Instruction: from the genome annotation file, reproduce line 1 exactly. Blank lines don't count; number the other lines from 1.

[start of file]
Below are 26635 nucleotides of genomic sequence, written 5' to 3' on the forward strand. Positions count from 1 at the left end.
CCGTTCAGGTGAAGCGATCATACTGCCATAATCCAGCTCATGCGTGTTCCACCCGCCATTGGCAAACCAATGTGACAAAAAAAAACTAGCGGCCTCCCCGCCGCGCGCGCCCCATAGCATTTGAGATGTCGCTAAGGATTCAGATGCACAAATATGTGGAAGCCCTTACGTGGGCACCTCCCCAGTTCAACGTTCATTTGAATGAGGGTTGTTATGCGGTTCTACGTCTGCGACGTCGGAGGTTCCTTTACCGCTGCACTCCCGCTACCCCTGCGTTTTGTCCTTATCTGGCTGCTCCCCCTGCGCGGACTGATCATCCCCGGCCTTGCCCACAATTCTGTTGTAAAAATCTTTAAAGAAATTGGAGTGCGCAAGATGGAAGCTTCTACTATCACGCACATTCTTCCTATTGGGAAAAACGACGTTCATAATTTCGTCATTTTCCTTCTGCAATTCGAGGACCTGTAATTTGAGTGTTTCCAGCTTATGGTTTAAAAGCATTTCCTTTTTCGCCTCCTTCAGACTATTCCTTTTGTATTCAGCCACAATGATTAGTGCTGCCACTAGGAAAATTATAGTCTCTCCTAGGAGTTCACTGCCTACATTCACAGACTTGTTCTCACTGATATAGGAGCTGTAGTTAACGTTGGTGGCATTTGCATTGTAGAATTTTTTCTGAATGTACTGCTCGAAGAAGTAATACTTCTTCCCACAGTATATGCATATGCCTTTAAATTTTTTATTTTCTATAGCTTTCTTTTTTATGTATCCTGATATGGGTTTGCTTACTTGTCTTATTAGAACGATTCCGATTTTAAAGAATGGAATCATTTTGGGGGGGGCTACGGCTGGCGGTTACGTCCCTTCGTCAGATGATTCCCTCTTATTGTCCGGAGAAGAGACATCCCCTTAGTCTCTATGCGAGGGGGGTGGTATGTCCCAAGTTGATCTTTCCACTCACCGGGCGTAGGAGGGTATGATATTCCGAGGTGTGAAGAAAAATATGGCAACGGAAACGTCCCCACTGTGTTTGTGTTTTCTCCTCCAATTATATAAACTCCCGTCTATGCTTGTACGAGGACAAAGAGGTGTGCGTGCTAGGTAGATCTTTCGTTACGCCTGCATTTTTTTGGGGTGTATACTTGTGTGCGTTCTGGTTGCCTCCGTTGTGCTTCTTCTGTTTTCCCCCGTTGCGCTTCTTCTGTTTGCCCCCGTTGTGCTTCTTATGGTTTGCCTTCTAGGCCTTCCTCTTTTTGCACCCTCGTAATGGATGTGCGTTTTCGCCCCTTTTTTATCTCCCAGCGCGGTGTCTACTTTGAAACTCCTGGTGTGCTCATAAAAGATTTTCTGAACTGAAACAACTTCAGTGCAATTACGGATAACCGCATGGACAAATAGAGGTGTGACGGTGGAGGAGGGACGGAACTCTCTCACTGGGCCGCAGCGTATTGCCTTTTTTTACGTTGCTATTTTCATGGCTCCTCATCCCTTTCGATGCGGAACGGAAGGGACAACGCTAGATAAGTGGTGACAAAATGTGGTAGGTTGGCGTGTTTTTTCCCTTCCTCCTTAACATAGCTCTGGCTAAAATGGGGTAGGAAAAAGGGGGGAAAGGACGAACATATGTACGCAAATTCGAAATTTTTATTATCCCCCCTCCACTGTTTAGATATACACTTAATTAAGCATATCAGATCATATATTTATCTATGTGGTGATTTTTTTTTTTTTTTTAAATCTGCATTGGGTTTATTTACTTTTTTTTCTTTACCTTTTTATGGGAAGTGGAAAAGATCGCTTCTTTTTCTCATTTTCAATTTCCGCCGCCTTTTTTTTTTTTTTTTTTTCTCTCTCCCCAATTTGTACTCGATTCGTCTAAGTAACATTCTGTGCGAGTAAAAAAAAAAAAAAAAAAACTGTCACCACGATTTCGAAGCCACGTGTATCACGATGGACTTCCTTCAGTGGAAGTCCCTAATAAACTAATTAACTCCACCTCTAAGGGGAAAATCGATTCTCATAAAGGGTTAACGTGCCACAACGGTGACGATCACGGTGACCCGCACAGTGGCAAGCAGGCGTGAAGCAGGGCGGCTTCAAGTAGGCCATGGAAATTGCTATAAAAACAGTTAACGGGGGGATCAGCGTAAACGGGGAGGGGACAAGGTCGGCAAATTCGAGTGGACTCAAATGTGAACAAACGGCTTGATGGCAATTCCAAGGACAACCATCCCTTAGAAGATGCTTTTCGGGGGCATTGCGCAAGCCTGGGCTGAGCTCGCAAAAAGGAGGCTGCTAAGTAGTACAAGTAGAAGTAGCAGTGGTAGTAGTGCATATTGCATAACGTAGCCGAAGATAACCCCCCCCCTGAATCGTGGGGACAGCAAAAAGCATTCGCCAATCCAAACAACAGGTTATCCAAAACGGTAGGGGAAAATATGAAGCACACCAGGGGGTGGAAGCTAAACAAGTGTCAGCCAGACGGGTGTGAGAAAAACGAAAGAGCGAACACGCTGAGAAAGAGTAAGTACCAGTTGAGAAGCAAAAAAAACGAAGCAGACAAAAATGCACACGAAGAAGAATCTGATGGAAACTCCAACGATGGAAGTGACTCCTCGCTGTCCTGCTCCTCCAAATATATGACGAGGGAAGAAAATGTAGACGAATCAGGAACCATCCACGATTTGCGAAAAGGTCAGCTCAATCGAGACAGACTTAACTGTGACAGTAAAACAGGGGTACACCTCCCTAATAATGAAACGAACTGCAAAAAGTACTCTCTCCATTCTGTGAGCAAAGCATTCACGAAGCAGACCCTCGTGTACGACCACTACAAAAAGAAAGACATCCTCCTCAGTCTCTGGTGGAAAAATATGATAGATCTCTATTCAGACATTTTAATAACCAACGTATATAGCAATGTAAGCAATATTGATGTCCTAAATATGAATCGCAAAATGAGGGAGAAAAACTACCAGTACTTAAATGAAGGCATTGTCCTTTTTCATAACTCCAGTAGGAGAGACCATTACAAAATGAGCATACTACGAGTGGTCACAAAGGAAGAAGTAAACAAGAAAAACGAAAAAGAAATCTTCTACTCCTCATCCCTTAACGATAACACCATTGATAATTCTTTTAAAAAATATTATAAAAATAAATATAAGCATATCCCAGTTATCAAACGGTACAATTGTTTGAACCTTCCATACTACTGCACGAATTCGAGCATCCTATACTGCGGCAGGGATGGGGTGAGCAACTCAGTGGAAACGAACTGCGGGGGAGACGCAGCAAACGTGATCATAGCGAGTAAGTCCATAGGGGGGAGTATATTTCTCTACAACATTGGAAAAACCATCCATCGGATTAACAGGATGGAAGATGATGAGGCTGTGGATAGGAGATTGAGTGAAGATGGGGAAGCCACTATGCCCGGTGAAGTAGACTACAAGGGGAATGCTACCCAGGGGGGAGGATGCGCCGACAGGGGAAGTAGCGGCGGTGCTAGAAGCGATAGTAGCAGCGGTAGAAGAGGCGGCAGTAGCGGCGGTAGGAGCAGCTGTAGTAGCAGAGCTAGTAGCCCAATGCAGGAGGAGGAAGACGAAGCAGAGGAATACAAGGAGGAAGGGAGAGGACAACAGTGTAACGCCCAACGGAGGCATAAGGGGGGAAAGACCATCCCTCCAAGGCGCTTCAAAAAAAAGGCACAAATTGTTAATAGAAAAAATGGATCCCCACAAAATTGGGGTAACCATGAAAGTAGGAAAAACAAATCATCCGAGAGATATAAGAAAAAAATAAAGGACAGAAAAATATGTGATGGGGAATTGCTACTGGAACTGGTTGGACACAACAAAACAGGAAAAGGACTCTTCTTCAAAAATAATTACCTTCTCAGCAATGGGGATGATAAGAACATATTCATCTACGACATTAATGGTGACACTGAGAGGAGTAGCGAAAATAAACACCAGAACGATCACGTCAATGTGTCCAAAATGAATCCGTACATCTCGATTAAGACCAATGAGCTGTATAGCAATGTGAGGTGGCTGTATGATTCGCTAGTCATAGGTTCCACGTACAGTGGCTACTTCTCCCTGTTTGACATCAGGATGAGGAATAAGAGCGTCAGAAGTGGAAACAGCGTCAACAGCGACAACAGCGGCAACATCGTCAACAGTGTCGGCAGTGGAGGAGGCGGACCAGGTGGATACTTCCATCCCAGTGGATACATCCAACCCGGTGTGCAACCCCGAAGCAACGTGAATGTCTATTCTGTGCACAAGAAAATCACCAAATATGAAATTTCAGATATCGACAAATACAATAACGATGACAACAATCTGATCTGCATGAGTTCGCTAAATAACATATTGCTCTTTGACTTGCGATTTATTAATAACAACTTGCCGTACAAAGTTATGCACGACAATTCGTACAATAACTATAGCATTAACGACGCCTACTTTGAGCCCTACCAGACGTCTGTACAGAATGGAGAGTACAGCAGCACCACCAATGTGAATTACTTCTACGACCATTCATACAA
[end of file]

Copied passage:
Below are 26635 nucleotides of genomic sequence, written 5' to 3' on the forward strand. Positions count from 1 at the left end.